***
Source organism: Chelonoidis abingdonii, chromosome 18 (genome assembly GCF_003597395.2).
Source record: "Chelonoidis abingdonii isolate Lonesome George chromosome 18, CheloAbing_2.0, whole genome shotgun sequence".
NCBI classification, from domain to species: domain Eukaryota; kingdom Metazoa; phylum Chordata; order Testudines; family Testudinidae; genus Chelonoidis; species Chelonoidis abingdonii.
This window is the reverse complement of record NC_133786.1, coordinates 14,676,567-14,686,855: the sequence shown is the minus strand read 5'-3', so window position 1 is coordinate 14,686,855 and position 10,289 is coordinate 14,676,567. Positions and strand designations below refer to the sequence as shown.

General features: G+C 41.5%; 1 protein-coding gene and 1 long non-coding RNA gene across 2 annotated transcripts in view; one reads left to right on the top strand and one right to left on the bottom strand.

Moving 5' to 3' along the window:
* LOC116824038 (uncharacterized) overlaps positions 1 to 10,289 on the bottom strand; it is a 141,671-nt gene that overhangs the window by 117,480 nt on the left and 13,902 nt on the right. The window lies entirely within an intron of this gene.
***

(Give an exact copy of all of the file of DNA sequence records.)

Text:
Source organism: Chelonoidis abingdonii, chromosome 18 (genome assembly GCF_003597395.2).
Source record: "Chelonoidis abingdonii isolate Lonesome George chromosome 18, CheloAbing_2.0, whole genome shotgun sequence".
NCBI classification, from domain to species: domain Eukaryota; kingdom Metazoa; phylum Chordata; order Testudines; family Testudinidae; genus Chelonoidis; species Chelonoidis abingdonii.
This window is the reverse complement of record NC_133786.1, coordinates 14,676,567-14,686,855: the sequence shown is the minus strand read 5'-3', so window position 1 is coordinate 14,686,855 and position 10,289 is coordinate 14,676,567. Positions and strand designations below refer to the sequence as shown.

General features: G+C 41.5%; 1 protein-coding gene and 1 long non-coding RNA gene across 2 annotated transcripts in view; one reads left to right on the top strand and one right to left on the bottom strand.

Moving 5' to 3' along the window:
* LOC116824038 (uncharacterized) overlaps positions 1 to 10,289 on the bottom strand; it is a 141,671-nt gene that overhangs the window by 117,480 nt on the left and 13,902 nt on the right. The window lies entirely within an intron of this gene.